Crystal City’s selection as one of two new offices for Amazon’s much-ballyhooed HQ2 search has been made official. And while Prince George’s County was long-ago dismissed from consideration for the project, Crystal City’s selection will still have an impact on Prince George’s County, according to a paper released earlier this week. But Prince George’s County’s housing market may be less impacted by Amazon’s presence than other close-in suburban communities, the report found. If you buy into the hype, Amazon’s decision has the potential to create a “second downtown” for the Washington, D.C., area, with up to 25,000 news jobs headed to Virginia. Many of those jobs will be filled by workers who migrate here, rather than springing from the soil of Crystal City.

Yellow Line service could return to Prince George’s County

After years trying to get “Back 2 Good,” Metro officials now want to bring Yellow Line trains back to Greenbelt.

The resumption of Yellow Line service to Greenbelt is one part of a multi-pronged approach Washington Metropolitan Area Transit Authority General Manager and CEO Paul J. Wiedefeld plans to recommend to the agency’s board this week as part of its proposed operating budget for the next fiscal year. The proposal still needs to be approved by Metro’s Board of Governors. “The past year has been about demonstrating to customers that we are getting Metro ‘back to good,’” said Wiedefeld in a press release. “Now, we have to get better than good as we work to attract and retain customers. While there are a number of improvements such as pass discounts and automatic train operations that we can do within the new cap on subsidy growth, the service improvements I am including in this budget will need the region’s support and the Board’s approval.”

Metrorail’s designers originally envisioned Yellow Line service terminating at Greenbelt. However, this scheme has been only been implemented once, between 2012 and 2017, as part of Metro’s “Rush+” service program.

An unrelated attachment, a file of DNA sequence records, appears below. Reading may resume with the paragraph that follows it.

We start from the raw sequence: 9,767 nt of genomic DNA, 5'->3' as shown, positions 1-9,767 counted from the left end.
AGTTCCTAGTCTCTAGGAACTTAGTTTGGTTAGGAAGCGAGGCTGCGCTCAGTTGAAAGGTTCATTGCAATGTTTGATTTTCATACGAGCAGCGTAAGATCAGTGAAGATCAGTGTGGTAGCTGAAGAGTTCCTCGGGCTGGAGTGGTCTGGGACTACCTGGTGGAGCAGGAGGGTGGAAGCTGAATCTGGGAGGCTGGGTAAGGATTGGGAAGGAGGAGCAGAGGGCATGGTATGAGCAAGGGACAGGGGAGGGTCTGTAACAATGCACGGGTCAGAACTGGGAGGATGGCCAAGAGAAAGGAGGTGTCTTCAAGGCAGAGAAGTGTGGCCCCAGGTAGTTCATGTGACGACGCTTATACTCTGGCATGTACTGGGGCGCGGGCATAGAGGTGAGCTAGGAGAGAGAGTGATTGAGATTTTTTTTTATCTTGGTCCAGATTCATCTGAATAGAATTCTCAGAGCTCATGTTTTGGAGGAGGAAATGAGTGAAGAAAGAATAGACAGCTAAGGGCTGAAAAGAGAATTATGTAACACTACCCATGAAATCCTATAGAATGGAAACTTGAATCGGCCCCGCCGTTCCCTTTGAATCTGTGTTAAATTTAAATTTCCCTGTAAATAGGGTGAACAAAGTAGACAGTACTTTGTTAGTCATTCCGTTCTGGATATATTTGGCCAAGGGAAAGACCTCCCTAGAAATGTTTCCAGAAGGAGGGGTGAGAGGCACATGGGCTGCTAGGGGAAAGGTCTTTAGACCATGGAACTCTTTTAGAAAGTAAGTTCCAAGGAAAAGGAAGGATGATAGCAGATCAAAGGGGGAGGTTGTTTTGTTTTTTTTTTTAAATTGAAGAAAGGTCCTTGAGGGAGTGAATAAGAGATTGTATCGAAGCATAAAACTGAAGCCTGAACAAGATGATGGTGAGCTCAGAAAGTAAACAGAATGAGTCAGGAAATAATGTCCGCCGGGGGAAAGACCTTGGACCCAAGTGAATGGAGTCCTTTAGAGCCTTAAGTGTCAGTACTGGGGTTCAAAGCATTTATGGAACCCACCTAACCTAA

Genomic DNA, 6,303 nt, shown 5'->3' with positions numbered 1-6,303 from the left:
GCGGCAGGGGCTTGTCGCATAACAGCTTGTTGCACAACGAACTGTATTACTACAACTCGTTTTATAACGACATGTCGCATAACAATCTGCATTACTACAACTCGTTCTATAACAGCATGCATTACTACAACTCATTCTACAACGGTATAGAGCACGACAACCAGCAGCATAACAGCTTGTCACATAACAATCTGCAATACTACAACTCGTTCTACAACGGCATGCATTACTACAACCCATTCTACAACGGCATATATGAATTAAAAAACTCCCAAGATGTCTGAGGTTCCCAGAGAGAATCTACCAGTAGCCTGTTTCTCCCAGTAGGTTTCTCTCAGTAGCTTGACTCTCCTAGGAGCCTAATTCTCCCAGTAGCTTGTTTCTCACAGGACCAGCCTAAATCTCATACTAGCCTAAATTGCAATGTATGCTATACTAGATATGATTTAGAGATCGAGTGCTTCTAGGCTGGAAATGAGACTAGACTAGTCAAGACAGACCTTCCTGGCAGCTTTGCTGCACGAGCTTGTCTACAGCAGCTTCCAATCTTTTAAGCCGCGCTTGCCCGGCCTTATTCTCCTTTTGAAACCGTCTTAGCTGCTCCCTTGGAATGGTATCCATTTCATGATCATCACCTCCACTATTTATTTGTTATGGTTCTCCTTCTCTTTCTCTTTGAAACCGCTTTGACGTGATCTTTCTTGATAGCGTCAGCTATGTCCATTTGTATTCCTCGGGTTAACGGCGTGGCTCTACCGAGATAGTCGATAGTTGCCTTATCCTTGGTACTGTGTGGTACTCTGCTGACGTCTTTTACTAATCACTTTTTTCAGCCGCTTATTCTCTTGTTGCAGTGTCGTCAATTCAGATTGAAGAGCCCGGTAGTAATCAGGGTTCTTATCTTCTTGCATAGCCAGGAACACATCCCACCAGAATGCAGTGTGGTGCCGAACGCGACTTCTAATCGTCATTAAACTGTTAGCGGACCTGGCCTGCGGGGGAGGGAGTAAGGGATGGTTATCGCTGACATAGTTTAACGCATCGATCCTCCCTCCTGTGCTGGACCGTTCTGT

Cottage City, Mount Rainier, Laurel recognized for ‘green’ initiatives

For the first time since the program began, Cottage City has been certified as a Sustainable Maryland town. It joins more than 35 cities across Maryland recognized for environmental stewardship policy leadership by the Environmental Finance Center at the University of Maryland. Additionally, Mount Rainier and Laurel’s environmental policy efforts saw those Prince George’s County municipalities re-certified as Sustainable Maryland communities. To achieve certification, municipalities must form a Green Team comprised of local residents, community leaders, municipal staff and officials and complete a variety sustainability-related projects. Points are given depending on the type of the project undertaken Cities must earn at least 150 such points and submit the appropriate documentation as evidence that the Sustainable Maryland Certified requirements have been satisfied.

Route 1 multifamily trends good for renters, bad for developers

The headline is dramatic: “Traditionally affordable suburban Maryland community faces uncertain future from nearly 2,000 new multifamily units.”
Yikes, right? That’s the headline on an article from real estate analysis company CoStar Group’s news service from mid-October 2018. But behind the scary wording is a more nuanced story about long-term shifts in the multifamily real estate market of the Route 1 corridor’s inner-Beltway suburbs. Here’s the nuance: the development should be good news for renters, at least in the near-term, as a sudden abundance of multifamily units along the corridor are expected to put a damper on rising rents. So why the scary wording?

The Route 1 corridor’s other trail gaps

News that Maryland highway officials are indeed closing the gap separating the southern end of the Trolley Trail from the Anacostia Tributary Trails in Hyattsville was warmly welcomed by cyclists. But that’s not the only gap in the Route 1 corridor hiker-biker trail network. Others exist that, if closed, could make it even easier to move through and across northern Prince George’s County in something other than a car. North Brentwood-Mount Rainier trail stub

In fact, our first gap we’ll be reviewing today is but a stone’s throw from the eventual intersection of the Trolley Trail and the Anacostia Tributary Trail System. Located on the southern shore of the Northwest Branch of the Anacostia in Brentwood, this trail runs east to west from approximately (but not quite exactly) Rhode Island Avenue along the levee as it skirts North Brentwood.